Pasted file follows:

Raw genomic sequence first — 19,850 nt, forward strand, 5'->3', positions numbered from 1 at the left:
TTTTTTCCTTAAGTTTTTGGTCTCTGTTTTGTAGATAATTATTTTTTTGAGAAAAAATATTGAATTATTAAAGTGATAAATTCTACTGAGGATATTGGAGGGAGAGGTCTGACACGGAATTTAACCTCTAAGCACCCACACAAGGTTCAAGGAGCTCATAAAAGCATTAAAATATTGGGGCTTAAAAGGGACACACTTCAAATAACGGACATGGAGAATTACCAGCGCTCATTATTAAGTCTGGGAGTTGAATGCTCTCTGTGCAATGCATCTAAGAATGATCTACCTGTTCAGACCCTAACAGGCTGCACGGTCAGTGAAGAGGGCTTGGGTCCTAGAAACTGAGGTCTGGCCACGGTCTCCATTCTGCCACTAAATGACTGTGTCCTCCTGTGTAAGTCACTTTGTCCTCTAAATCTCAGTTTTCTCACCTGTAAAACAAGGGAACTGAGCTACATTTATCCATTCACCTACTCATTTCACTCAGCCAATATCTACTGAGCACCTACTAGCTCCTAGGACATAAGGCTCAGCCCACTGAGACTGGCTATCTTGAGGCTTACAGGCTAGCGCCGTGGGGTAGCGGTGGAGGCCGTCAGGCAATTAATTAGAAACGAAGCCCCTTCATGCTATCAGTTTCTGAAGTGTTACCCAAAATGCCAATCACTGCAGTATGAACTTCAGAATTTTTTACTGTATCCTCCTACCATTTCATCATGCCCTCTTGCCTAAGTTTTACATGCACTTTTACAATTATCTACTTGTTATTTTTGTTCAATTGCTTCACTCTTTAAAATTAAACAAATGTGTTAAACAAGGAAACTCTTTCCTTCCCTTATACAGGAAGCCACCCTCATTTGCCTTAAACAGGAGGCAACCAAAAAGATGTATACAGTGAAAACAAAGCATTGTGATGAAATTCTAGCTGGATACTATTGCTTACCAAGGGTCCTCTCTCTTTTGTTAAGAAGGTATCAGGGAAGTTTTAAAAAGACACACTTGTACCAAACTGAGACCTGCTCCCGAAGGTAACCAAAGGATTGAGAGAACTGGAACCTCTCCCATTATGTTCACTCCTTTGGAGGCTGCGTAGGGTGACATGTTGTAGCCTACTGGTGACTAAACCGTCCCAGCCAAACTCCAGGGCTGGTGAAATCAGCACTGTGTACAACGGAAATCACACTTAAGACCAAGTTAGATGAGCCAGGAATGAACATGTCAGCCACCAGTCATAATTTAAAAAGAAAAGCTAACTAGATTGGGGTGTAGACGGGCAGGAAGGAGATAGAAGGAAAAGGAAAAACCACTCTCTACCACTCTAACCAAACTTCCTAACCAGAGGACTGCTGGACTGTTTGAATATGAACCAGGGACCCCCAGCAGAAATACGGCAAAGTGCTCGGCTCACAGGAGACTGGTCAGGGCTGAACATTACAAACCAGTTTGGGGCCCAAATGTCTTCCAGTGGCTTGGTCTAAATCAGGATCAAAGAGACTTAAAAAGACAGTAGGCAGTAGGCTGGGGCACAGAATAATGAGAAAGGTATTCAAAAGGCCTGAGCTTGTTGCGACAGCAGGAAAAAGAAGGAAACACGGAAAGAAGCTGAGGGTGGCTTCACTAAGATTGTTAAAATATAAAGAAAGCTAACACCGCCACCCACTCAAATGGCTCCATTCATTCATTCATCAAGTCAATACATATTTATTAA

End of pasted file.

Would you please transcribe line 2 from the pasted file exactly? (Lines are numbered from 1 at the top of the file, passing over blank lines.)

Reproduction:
TTTTTTCCTTAAGTTTTTGGTCTCTGTTTTGTAGATAATTATTTTTTTGAGAAAAAATATTGAATTATTAAAGTGATAAATTCTACTGAGGATATTGGAGGGAGAGGTCTGACACGGAATTTAACCTCTAAGCACCCACACAAGGTTCAAGGAGCTCATAAAAGCATTAAAATATTGGGGCTTAAAAGGGACACACTTCAAATAACGGACATGGAGAATTACCAGCGCTCATTATTAAGTCTGGGAGTTGAATGCTCTCTGTGCAATGCATCTAAGAATGATCTACCTGTTCAGACCCTAACAGGCTGCACGGTCAGTGAAGAGGGCTTGGGTCCTAGAAACTGAGGTCTGGCCACGGTCTCCATTCTGCCACTAAATGACTGTGTCCTCCTGTGTAAGTCACTTTGTCCTCTAAATCTCAGTTTTCTCACCTGTAAAACAAGGGAACTGAGCTACATTTATCCATTCACCTACTCATTTCACTCAGCCAATATCTACTGAGCACCTACTAGCTCCTAGGACATAAGGCTCAGCCCACTGAGACTGGCTATCTTGAGGCTTACAGGCTAGCGCCGTGGGGTAGCGGTGGAGGCCGTCAGGCAATTAATTAGAAACGAAGCCCCTTCATGCTATCAGTTTCTGAAGTGTTACCCAAAATGCCAATCACTGCAGTATGAACTTCAGAATTTTTTACTGTATCCTCCTACCATTTCATCATGCCCTCTTGCCTAAGTTTTACATGCACTTTTACAATTATCTACTTGTTATTTTTGTTCAATTGCTTCACTCTTTAAAATTAAACAAATGTGTTAAACAAGGAAACTCTTTCCTTCCCTTATACAGGAAGCCACCCTCATTTGCCTTAAACAGGAGGCAACCAAAAAGATGTATACAGTGAAAACAAAGCATTGTGATGAAATTCTAGCTGGATACTATTGCTTACCAAGGGTCCTCTCTCTTTTGTTAAGAAGGTATCAGGGAAGTTTTAAAAAGACACACTTGTACCAAACTGAGACCTGCTCCCGAAGGTAACCAAAGGATTGAGAGAACTGGAACCTCTCCCATTATGTTCACTCCTTTGGAGGCTGCGTAGGGTGACATGTTGTAGCCTACTGGTGACTAAACCGTCCCAGCCAAACTCCAGGGCTGGTGAAATCAGCACTGTGTACAACGGAAATCACACTTAAGACCAAGTTAGATGAGCCAGGAATGAACATGTCAGCCACCAGTCATAATTTAAAAAGAAAAGCTAACTAGATTGGGGTGTAGACGGGCAGGAAGGAGATAGAAGGAAAAGGAAAAACCACTCTCTACCACTCTAACCAAACTTCCTAACCAGAGGACTGCTGGACTGTTTGAATATGAACCAGGGACCCCCAGCAGAAATACGGCAAAGTGCTCGGCTCACAGGAGACTGGTCAGGGCTGAACATTACAAACCAGTTTGGGGCCCAAATGTCTTCCAGTGGCTTGGTCTAAATCAGGATCAAAGAGACTTAAAAAGACAGTAGGCAGTAGGCTGGGGCACAGAATAATGAGAAAGGTATTCAAAAGGCCTGAGCTTGTTGCGACAGCAGGAAAAAGAAGGAAACACGGAAAGAAGCTGAGGGTGGCTTCACTAAGATTGTTAAAATATAAAGAAAGCTAACACCGCCACCCACTCAAATGGCTCCATTCATTCATTCATCAAGTCAATACATATTTATTAA